Weight Management: How to Calculate Daily Calorie Requirements for Men and Women
Do you wonder, “What should my daily intake of calories be?” Learn how to calculate how many calories you should eat (your daily calorie requirements) to maintain your weight and avoid weight gain or weight loss.
Energy is measured in calories. While not a nutrient, calories are required for sustaining life, for sustaining metabolic processes, physiological functions, muscular activity, growth and development. Main sources of energy (in calories) are carbohydrates, proteins and fats.
What is a calorie?
By definition, a calorie is the amount of energy needed to raise the temperature of one kilogram of water one degree Celsius. The amount of calories you need every day depends upon factors such as gender, age and activity level as well as whether you wish to maintain, gain or lose weight.
How many calories should I eat a day to maintain weight (in general)?
The Estimated Energy Requirement (for Maintenance) or EERM is the daily caloric intake predicted to maintain energy balance, and thus weight, in healthy individuals of a certain age, gender and average height and weight. These averages do not take into account exact body size, level of physical activity, genetics, ethnicity and other possible contributing factors. According to the Institute of Medicine Dietary Reference Intakes (2004), adult males of normal weight, or with a Body Mass Index (BMI) of 22.5, of an average height (5’10”), between the ages of 19 and 50, require approximately 2,500 to 3,000 calories per day for weight maintenance. Women in the same age bracket, of a normal weight, or a BMI of 21.5, of an average height (5’4”), require 1,800 to 2,300 calories daily for weight maintenance. Beyond age 50 for either group the Estimated Energy Requirement will be on the lower end of the spectrum.
Are there specific calculations that take into account my height, weight, gender, age and activity level?
There are two accurate, reliable and expert-recommended mathematical equations for calculating your calorie needs. They are the Harris-Benedict Equation and the Mifflin-St. Jeor formulas and differ for men and women. These equations involve calculating a Basal Metabolic Rate (BMR), or the amount of calories needed daily for basic bodily functions. BMR takes into account height, weight and age. This number should then be multiplied by another number, known as an activity factor, which varies depending upon your level of physical activity. Both equations incorporate the activity factor component.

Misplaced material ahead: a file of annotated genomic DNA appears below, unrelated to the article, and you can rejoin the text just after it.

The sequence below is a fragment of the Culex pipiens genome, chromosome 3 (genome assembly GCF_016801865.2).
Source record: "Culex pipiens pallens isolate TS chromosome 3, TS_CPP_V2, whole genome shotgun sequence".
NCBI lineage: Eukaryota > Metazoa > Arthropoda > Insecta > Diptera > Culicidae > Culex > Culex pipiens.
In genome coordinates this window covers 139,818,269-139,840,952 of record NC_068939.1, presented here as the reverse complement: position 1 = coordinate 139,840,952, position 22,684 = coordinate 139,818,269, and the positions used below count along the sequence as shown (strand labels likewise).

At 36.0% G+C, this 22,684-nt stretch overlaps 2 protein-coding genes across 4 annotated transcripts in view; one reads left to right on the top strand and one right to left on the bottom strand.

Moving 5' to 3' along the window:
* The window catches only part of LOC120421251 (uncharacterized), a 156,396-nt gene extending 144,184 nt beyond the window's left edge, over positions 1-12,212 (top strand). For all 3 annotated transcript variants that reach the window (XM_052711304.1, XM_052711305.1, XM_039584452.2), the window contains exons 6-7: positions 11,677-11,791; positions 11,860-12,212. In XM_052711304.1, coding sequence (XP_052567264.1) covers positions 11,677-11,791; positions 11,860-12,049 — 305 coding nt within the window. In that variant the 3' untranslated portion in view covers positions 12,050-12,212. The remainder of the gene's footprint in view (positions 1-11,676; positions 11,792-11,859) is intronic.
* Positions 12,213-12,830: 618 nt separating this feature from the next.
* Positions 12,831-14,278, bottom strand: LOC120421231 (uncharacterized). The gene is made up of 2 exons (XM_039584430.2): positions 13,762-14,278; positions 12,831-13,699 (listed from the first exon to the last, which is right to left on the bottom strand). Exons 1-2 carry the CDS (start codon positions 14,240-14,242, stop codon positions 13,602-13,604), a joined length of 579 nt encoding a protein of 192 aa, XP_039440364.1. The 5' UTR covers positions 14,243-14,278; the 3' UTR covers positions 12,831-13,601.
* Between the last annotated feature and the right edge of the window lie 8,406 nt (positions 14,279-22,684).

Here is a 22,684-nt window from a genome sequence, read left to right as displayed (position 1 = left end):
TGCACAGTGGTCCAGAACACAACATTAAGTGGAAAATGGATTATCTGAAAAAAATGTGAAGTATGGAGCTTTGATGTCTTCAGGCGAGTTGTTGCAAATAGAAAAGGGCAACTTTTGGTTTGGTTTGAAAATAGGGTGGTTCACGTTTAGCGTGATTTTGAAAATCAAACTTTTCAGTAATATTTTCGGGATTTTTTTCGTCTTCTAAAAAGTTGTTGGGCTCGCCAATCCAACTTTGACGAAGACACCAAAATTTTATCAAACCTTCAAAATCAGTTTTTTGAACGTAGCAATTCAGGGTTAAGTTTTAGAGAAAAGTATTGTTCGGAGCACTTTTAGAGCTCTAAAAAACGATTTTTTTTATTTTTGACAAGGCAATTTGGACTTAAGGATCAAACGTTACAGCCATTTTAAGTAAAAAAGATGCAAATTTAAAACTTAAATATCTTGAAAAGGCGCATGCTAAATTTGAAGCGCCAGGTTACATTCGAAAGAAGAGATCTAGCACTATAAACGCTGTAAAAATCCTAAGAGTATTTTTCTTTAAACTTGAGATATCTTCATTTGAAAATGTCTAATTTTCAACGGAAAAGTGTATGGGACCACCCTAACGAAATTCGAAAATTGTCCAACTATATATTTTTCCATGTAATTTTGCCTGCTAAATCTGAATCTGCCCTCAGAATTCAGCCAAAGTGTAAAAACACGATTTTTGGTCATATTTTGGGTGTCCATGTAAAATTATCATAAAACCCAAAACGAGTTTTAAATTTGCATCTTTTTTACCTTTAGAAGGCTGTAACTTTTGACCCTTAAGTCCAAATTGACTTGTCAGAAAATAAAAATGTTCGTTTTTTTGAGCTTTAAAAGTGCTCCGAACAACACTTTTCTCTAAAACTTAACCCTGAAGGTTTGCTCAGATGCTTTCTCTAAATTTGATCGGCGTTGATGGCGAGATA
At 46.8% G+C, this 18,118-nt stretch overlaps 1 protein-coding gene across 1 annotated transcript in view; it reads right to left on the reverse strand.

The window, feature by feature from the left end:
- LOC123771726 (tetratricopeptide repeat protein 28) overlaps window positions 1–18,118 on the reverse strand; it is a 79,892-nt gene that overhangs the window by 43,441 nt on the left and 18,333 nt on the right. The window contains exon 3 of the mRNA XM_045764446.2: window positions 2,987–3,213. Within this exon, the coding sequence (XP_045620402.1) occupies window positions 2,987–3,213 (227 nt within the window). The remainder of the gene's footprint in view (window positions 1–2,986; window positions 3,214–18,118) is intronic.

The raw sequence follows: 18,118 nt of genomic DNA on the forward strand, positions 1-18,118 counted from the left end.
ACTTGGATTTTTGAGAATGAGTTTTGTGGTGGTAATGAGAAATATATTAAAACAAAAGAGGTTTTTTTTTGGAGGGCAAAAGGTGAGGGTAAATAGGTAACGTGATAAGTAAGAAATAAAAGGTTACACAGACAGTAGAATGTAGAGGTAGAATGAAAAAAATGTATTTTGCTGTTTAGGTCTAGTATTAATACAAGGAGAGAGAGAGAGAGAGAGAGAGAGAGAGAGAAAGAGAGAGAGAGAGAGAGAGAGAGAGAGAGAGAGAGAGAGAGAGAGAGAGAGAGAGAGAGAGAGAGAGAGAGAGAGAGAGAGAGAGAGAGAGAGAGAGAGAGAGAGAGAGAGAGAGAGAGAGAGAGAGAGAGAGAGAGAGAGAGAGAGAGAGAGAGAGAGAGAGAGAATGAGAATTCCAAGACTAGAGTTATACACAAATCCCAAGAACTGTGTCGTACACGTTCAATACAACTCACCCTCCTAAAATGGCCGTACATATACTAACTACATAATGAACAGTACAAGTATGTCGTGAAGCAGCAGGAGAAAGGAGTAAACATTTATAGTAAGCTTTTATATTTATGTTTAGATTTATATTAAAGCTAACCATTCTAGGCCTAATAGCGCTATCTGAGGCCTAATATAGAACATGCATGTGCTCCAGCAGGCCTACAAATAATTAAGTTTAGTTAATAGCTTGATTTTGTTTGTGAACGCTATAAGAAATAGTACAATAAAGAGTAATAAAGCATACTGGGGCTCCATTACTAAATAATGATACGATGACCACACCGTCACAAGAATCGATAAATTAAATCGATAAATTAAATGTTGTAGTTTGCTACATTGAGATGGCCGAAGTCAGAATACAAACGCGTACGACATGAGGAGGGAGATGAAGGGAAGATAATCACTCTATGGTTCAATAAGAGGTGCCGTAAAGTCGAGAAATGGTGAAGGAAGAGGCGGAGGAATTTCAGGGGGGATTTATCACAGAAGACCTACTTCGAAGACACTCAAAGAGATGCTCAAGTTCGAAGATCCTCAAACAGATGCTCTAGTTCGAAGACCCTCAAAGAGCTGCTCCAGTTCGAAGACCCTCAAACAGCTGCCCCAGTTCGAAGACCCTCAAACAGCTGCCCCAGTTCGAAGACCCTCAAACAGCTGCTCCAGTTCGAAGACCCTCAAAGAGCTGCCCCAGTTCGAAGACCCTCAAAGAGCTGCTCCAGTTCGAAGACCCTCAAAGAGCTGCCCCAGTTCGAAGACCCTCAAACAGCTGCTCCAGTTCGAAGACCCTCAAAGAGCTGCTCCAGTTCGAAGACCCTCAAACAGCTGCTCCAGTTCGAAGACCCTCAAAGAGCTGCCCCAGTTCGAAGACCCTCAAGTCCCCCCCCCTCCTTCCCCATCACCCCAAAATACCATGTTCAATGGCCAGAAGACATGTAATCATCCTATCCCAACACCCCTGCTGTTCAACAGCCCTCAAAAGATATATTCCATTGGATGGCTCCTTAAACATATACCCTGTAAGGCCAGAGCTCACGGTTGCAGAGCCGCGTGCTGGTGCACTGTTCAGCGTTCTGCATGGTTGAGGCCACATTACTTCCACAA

Men = 66 + (6.3 x weight in lbs) + (12.9 x height in inches) – (6.8 x age in years) = BMR
Women = 655 + (4.35 x weight in lbs) + (4.7 x height in inches) – (6.8 x age in years) = BMR
Mifflin-St. Jeor Equation
Men = 10 x (weight in kg) + (6.25 x height in centimeters) – (5 x age in years) + 5 = BMR
Women = 10 x (weight in kg) + (6.25 x height in centimeters) – (5 x age in years) – 161 = BMR
To calculate your total calorie needs, multiply BMR by the appropriate physical activity factor:
For details, see Physical Activity Level (PAL) Guidelines.
Using the Harris-Benedict Equation, the BMR for a 38 year-old woman, 5’4” and 142 lbs = 1,349 calories
Using the Mifflin St-Jeor formula, the BMR for the same woman = 1,310 calories
An activity factor must be added to this number. If you exercise four times per week and are somewhat active throughout the day, you may be ‘moderately active’ (note that activity factors are somewhat subjective). Using the Harris-Benedict Equation, an activity factor of 1.55 equates to 2,091 calories daily for weight maintenance and using the Mifflin-St Jeor formula, total daily calories are 2,030. A compromise between the two calculations is 2,050 calories, noting that two days are rarely the same unless you consume exactly the same foods.
- Food and Nutrition Board: Institute of Medicine. Dietary Reference Intakes for energy, carbohydrates, fiber, fat, fatty acids, cholesterol, protein and amino acids. The National Academy Press, 2002.
- A Report of the Panel on Macronutrients… Dietary Reference Intakes for Energy, Carbohydrate, Fiber, Fat, Fatty Acids, Cholesterol, Protein, and Amino Acids. The National Academies Press, 2005.
- Cornell University. Basal Energy Expenditure: Harris-Benedict Equation.
- MD Mifflin, ST Jeor, et al. A new predictive equation for resting energy expenditure in healthy individuals. J Am Diet Assoc, 2005.
Related Articles on Calorie Intake
- Calorie Intake to Lose Weight – Learn how many calories you should eat to lose one to two pounds a week.
- Calorie Intake to Gain Weight – Learn how many calories you should eat a day to gain weight healthfully.